Joe Stapleton, the man who helped bring poker realism to a new ‘card counter’ film, has been named as one of the 10 most influential people in gaming.

Joe Stapleton is a professional poker player who has been in the game for over 20 years. He has helped bring poker realism to movies such as The Card Counter which was released on October 12th, 2018. Read more in detail here: the card counter.

The majority of poker players have experienced this experience. In a poker-related film or television program, the action isn’t exactly how it would be in the real world.

Joe Stapleton understands how you feel. The veteran poker player, pundit, and comic believes that his involvement as a poker consultant on the upcoming film The Card Counter contributed to the story’s authenticity. Hopefully, the movie will not make poker players squirm.

“Obviously, there aren’t many poker movies out there,” he adds, “but we’ve all seen movies with poker in them and seen stuff that make us go, ‘Aw come on!’” “I was delighted to do so, both personally and as a service to the poker community — as a poker fan.”

To put it another way, don’t expect the protagonist to throw his Rolex into the mix. Paul Schrader’s film, which he wrote and directed, was released in cinemas on Friday. Not only did Schrader want to create a wonderful picture, but he also wanted to make the card game seem real. That’s when Stapleton entered the picture. 




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As part of the film’s setting, poker is played.

The Card Counter recounts the tale of William Tell (Oscar Isaac), who works as a blackjack card counter and also plays poker in mid-American casinos.

After spending time in a military jail for crimes committed in Iraq, Tell, a former special operations officer, has a profound and lasting sense of remorse. While playing poker, he finds a surrogate family.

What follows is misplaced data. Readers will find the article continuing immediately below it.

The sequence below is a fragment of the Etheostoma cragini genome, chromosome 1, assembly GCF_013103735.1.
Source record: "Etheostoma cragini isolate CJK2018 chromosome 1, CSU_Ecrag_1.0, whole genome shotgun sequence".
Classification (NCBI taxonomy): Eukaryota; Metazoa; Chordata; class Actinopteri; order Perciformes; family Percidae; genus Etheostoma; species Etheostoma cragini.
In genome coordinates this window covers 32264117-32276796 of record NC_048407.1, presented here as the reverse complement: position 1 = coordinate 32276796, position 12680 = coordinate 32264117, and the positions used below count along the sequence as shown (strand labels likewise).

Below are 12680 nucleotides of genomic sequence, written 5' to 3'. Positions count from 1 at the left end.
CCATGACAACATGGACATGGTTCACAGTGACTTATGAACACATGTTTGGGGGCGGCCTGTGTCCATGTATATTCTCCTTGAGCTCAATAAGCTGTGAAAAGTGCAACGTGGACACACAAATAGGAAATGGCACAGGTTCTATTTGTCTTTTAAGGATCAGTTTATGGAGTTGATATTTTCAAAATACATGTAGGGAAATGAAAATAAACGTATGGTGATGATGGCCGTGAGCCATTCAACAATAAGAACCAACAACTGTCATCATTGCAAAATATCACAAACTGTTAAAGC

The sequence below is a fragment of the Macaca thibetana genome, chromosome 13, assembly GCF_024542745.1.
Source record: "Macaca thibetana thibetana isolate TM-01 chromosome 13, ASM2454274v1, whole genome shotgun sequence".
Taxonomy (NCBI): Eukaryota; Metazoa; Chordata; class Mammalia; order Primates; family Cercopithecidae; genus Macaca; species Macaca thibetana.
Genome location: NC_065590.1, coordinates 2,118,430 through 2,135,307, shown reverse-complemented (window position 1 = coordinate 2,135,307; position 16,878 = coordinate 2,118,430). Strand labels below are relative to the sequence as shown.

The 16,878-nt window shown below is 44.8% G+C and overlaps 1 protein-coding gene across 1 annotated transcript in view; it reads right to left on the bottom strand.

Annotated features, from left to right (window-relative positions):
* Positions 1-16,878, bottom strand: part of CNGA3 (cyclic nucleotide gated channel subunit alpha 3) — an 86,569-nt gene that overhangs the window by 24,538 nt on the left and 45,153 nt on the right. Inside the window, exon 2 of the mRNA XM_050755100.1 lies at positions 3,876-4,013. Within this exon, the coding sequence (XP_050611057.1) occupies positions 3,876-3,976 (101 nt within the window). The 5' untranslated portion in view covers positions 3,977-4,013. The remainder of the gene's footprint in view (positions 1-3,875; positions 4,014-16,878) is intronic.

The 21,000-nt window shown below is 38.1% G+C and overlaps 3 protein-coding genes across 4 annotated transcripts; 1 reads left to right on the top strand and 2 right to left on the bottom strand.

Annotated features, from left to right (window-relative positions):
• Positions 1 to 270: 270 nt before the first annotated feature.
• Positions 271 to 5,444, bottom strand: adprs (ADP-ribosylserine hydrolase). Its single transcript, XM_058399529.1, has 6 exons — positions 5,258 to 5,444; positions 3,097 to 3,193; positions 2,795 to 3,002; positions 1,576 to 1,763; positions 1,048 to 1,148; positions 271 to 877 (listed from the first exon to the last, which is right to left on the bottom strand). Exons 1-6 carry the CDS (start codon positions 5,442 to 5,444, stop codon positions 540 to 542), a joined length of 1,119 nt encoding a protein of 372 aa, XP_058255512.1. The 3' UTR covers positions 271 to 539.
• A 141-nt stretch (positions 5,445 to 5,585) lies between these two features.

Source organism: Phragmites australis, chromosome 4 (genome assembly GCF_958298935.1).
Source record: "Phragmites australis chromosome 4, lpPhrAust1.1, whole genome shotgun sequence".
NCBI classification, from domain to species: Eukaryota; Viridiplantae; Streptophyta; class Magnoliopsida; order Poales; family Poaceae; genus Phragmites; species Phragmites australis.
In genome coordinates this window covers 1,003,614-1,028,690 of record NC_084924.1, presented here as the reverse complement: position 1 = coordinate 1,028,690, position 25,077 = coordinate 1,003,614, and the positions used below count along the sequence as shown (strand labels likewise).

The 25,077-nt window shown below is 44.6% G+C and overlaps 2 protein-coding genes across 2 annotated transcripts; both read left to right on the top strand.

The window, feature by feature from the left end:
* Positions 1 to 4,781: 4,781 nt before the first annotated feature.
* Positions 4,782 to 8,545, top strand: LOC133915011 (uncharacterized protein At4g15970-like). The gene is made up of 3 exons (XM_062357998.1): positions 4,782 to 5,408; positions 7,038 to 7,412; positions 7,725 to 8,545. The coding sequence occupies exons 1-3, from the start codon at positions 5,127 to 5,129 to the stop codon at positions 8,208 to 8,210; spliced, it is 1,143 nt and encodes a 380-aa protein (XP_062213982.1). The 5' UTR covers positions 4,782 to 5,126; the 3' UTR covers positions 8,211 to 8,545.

Tell helps a younger guy cope with the suicide of his father, who was also a soldier in Iraq, along the road. Tell continues to numb the agony with casinos, poker, and blackjack, feeling guilty and believing he should be punished more severely. In the end, the film depicts a guy seeking redemption.

After working with Schrader on Taxi Driver, Martin Scorsese acted as an executive. The Card Counter has garnered positive reviews so far, with an 86 percent critics’ rating on Rotten Tomatoes.

Stapleton, on the other hand, had a different group of critics to appease: poker players. The World Series of Poker Circuit plays an important part, and Stapleton hoped that no humiliating poker moments would make it to the big screen.

Keeping an eye on the poker game that is being broadcast on camera

Stapleton had no intention of becoming a poker film consultant, but everything simply seemed to fall into place. Lauren Mann, a movie producer friend of Stapleton’s, saw Schrader’s screenplay and felt it could be of interest to him. The screenplay had a lot of poker sequences in it, so Mann submitted it to him for feedback.

“I read it and wrote a lot of pages of notes for her as a favor,” he adds. “As my buddy, I can’t allow you create a poker movie with this many kinds of poker hazards in it,” I said. Paul said, “We’ve got to employ this man,” when she emailed the notes to him.

Stapleton then served as the film’s poker consultant, assisting in the resolution of discrepancies between the Hollywood depiction of poker and the actual game.

“Both Paul and the producers wanted to make the movie as genuine as possible from the start,” he adds. “Obviously, not every proposal I offered was accepted, but almost all of them were. They were simply very excited to make something that poker players could at the very least watch and not just point out where the poker went wrong, but also be able to concentrate on the remainder of the movie.”

What was one of the most serious issues that Stapleton had to iron out with the crew? The most serious issues were the game’s jargon and language.

“As you can see from the final product, there’s a lot of talking about poker and a lot of dialogue,” Stapleton explains, “so I had to make recommendations simply around things like authenticity and the way individuals speak.”

The road to redemption is a lengthy one. A film by Paul Schrader is presented by Martin Scorsese. Only on September 10th, #TheCardCounter will be released in cinemas.